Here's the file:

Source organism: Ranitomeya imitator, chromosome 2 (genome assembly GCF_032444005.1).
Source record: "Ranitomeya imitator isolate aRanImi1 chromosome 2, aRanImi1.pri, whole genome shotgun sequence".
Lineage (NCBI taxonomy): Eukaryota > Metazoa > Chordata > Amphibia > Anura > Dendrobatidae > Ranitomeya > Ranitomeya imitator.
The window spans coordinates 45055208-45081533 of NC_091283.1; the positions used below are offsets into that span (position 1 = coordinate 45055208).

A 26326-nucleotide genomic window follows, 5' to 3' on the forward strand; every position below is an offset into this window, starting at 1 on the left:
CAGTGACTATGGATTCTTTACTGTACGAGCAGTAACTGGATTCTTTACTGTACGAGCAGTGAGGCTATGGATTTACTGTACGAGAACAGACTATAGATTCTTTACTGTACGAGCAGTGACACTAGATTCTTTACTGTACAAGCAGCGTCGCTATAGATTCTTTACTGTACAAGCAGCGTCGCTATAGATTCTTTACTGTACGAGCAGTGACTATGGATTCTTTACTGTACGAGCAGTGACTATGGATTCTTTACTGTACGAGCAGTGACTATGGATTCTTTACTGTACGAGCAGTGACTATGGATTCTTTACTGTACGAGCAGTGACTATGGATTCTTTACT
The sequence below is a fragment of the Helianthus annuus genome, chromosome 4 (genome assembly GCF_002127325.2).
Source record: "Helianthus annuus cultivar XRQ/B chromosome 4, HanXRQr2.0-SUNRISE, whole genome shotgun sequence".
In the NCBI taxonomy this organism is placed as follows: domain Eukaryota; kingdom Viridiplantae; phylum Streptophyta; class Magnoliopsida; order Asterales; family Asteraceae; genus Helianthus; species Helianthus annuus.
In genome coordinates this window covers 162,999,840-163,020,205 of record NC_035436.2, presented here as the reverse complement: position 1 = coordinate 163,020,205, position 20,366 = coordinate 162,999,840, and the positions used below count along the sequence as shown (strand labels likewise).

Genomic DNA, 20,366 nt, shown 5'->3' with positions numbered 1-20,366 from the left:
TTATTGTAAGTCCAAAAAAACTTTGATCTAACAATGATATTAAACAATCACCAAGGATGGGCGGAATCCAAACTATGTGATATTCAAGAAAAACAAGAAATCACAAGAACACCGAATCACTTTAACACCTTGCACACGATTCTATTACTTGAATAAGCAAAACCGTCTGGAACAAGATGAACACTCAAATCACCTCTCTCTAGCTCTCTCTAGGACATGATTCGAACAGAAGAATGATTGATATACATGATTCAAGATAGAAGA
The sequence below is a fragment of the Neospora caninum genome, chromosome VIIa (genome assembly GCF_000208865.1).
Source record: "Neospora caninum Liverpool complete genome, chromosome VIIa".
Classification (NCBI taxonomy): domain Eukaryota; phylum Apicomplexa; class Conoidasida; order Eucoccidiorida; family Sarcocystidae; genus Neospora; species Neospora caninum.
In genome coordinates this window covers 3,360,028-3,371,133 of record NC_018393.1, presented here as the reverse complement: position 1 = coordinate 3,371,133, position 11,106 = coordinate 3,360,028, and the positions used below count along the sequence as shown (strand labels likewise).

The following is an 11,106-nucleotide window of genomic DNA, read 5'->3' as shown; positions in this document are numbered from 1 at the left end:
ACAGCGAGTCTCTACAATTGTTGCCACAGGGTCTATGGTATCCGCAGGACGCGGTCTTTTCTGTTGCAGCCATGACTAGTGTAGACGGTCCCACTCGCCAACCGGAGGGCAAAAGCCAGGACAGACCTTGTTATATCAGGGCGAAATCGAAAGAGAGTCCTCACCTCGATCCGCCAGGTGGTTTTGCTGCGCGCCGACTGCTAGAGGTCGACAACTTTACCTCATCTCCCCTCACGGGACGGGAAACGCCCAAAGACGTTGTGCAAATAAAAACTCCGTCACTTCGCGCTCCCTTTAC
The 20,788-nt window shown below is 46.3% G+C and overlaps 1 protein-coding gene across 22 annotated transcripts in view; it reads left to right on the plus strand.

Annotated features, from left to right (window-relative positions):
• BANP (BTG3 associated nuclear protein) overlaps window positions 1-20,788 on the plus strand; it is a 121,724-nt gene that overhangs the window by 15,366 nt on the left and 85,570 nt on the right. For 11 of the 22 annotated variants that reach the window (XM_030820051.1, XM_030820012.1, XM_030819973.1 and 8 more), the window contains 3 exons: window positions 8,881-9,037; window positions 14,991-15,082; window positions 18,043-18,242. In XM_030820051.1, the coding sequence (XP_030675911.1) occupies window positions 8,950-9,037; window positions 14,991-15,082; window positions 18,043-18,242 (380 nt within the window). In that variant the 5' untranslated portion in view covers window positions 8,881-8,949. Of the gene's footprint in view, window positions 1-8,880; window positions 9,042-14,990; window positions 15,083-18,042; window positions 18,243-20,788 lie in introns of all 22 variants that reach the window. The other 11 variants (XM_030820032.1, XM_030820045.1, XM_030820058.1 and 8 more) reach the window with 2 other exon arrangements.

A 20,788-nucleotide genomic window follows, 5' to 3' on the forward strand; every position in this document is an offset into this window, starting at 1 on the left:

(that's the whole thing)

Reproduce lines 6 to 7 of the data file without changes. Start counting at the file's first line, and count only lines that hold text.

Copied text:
CAGTGACTATGGATTCTTTACTGTACGAGCAGTAACTGGATTCTTTACTGTACGAGCAGTGAGGCTATGGATTTACTGTACGAGAACAGACTATAGATTCTTTACTGTACGAGCAGTGACACTAGATTCTTTACTGTACAAGCAGCGTCGCTATAGATTCTTTACTGTACAAGCAGCGTCGCTATAGATTCTTTACTGTACGAGCAGTGACTATGGATTCTTTACTGTACGAGCAGTGACTATGGATTCTTTACTGTACGAGCAGTGACTATGGATTCTTTACTGTACGAGCAGTGACTATGGATTCTTTACTGTACGAGCAGTGACTATGGATTCTTTACT
The sequence below is a fragment of the Helianthus annuus genome, chromosome 4 (genome assembly GCF_002127325.2).